This column is the second in my series covering aspects of accessibility in the audio industry. Last month, I examined traditional and innovative practices towards accessibility for visually impaired film and television audiences. This time, I’d like to discuss assistive music technology and some of the fantastic work being carried out towards more inclusive music and audio production practices.
I’ll note first that an important link between accessibility and design practice is the concept of Universal Design. This concept stems from a desire to create products and environments free of usability barriers—treating accessibility as integral to their proper functioning. Universal Design champions the idea that products and environments designed to be accessible for people with disabilities will end up benefitting everyone. For example, a ramp might be initially designed to provide access to people using wheelchairs, but they can also benefit those carrying suitcases.
Universal Design is also linked to the Social Model of Disability (which is often used as an alternative or alongside the Medical Model of Disability), which views society as responsible for the barriers that exist for people with disabilities and, as a result, also responsible for the removal of such barriers to provide access to all and work towards equality. It is in this light that I would like to discuss some great initiatives in the sector.
Composition and musical performance initiatives:
The first I’d like to mention are those of the UK national arts charity Drake Music. The aim of Drake Music is to support projects that open up musical creation opportunities to all, by making them accessible to everyone at all levels. Their aim is also to foster collaborations between disabled and non-disabled musicians, in which barriers to music creation are dismantled and the act of making music is at the centre.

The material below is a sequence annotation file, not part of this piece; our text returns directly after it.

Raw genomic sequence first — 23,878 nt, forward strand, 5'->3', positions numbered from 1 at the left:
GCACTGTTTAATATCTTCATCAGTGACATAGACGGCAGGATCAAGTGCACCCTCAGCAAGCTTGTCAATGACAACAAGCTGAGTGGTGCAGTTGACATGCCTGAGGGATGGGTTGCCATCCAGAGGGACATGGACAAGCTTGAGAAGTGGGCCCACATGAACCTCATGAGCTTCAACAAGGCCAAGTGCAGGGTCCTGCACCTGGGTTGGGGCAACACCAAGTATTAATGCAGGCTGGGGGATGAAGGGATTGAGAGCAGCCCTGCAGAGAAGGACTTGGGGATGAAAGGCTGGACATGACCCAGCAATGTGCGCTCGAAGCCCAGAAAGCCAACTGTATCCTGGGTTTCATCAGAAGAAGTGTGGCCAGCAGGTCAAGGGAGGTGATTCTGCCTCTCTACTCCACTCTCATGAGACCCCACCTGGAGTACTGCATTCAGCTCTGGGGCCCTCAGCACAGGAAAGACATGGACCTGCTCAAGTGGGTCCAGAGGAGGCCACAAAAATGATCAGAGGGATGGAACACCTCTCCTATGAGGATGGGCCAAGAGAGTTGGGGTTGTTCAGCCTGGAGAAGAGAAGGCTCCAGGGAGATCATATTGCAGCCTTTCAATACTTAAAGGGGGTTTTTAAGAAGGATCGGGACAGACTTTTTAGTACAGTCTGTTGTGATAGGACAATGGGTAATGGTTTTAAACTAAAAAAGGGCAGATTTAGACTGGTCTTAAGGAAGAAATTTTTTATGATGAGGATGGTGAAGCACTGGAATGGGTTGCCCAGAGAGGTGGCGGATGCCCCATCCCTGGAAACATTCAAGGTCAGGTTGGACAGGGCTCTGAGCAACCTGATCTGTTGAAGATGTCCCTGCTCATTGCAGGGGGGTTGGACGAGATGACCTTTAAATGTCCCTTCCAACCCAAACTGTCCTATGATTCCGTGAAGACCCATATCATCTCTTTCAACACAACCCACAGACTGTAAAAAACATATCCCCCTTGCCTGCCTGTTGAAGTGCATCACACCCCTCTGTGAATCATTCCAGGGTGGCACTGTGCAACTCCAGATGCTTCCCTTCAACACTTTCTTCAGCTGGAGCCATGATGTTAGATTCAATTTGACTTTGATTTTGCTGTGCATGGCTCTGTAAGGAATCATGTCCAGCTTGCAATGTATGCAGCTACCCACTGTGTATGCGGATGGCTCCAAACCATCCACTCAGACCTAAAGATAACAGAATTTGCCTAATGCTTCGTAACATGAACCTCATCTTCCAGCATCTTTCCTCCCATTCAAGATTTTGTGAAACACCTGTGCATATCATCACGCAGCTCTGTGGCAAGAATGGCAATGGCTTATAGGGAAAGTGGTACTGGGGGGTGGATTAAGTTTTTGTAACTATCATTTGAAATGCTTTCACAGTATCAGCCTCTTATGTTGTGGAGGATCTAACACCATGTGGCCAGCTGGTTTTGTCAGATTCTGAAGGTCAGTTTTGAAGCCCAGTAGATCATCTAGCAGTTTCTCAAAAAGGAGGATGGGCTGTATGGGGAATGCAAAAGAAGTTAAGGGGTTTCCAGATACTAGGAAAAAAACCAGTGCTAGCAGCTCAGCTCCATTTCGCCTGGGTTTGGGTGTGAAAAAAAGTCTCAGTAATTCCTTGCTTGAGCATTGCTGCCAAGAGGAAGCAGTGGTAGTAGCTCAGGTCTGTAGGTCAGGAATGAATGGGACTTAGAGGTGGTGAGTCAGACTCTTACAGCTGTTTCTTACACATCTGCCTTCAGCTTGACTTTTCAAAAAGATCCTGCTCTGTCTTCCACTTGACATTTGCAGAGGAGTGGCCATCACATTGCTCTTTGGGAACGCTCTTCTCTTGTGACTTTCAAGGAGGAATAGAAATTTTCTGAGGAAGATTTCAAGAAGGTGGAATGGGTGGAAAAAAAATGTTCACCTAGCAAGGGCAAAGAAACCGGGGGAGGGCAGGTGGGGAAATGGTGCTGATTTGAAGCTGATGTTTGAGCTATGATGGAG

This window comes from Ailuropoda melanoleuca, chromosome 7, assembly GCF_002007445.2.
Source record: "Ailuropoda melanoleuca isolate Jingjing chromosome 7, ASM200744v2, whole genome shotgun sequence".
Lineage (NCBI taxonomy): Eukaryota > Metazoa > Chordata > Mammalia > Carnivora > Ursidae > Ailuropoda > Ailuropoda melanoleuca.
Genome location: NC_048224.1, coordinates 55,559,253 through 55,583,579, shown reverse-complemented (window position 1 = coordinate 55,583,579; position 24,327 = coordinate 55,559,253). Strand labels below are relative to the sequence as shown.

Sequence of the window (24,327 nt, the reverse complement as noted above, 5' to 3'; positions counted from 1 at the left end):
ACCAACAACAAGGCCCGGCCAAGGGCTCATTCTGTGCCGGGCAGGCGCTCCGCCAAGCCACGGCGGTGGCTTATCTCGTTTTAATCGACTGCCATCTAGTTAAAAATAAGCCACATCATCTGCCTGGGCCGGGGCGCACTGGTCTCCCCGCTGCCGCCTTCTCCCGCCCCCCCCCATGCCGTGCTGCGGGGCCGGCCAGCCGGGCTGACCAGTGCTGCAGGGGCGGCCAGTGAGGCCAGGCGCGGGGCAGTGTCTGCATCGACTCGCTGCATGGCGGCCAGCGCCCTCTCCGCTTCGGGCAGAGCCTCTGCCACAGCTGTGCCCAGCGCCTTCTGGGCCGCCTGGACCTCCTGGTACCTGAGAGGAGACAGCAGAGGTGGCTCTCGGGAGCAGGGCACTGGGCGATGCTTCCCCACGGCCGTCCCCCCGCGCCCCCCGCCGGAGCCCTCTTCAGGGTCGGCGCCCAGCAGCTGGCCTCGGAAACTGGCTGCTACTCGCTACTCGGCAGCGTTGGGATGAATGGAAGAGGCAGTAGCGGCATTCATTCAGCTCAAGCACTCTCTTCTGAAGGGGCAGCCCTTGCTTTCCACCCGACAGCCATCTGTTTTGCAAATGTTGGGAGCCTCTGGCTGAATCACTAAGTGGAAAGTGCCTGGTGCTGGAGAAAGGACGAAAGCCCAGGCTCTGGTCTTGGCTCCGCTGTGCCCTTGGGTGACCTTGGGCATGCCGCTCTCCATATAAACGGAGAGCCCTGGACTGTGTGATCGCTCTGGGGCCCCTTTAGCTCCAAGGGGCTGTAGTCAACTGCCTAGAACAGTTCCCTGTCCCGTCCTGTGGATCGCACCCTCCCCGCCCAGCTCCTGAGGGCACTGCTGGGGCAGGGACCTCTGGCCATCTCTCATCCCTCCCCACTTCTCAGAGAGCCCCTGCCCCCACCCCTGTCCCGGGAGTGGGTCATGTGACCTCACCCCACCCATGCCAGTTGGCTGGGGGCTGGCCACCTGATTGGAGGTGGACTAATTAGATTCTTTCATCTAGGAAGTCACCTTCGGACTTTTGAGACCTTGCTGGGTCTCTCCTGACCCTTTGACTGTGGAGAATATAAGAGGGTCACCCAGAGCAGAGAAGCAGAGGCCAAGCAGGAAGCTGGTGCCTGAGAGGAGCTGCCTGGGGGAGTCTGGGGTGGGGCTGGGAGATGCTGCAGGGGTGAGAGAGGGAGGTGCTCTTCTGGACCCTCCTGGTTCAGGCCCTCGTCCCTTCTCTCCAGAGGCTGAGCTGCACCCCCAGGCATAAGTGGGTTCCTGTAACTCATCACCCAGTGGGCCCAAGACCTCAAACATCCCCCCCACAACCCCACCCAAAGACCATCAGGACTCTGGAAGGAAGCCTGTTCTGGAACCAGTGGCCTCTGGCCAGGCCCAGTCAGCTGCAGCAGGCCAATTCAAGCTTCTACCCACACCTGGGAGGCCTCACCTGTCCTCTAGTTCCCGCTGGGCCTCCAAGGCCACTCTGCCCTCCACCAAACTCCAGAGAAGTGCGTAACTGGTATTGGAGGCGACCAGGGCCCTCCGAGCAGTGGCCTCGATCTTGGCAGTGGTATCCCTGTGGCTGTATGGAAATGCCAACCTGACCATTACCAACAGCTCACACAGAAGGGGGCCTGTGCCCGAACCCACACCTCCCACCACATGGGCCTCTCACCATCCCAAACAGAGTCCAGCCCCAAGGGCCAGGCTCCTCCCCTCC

One of Drake Music’s projects that caught my attention is the one focused on the use of the Mi.Mu Gloves, which is wearable technology that allows music creation and performance through gesture control, and was developed by a team led by Imogen Heap. This captured my attention originally because I believe not many people associate the use of the Mi.Mu Gloves with accessibility. But exciting work by Kris Halpin, a disabled musician who was finding playing the guitar progressively more challenging, has demonstrated that they can be a gateway towards music-making for all. Kris works in the intersection of accessibility and musical expression by using the Mi.Mu Gloves as a means to continue creating music and performing live as well as contributing to changing perceptions on disability.
Another excellent initiative is that of Digit Music and its Control One device, which is an adaptation of a regular electric wheelchair controller to be used for music composition and performance. The device emerged from a number of workshops with wheelchair users and utilises small joystick movements for creative control, even allowing for the joining up of devices for ensemble performance.
Andre Louis’s work with Native Instruments is an example of how non-disability focused companies can make a difference and increase their user base. Andre is a London-based visually impaired musician and sound designer, who has been working on testing the accessibility features of the KOMPLETE KONTROL keyboards. Features include a voiceover system that allows users to navigate controls by describing what is being selected, enabling blind musicians to work independently without assistance.
Sound editing and mixing initiatives:
Uniting all the above examples is their focus on composition and musical performance, but I want to emphasise that this is not the only domain in which research is being carried out. Fundamental tasks such as sound editing and mixing are also crucial when tackling barriers in the industry. In this regard, it is worth noting the research and development work of Atau Tanaka and Adam Parkinson, which has produced the Haptic Wave, a rectangular device that allows visually impaired audio professionals to ‘feel the sound’. Tanaka and Parkinson explain that with digital audio sighted audio engineers have become accustomed to the advantages of ‘seeing’ sound through the waveform display. However, this is not available to visually impaired professionals. The Haptic Wave, replaces ‘seeing’ with ‘feeling’ by allowing users to scrub through their audio files and ‘feel’ the vertical movement of a slider, which indicates the amplitude of the waveform. This allows users to find, for example, excerpts of silence that can be edited out, making the process faster than having to sit through and listen to entire audio files.
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That’s it for this month, but I hope I’ve drawn your attention to some of the exciting developments taking place in the world of assistive music technology and its work towards positive change in the audio industry.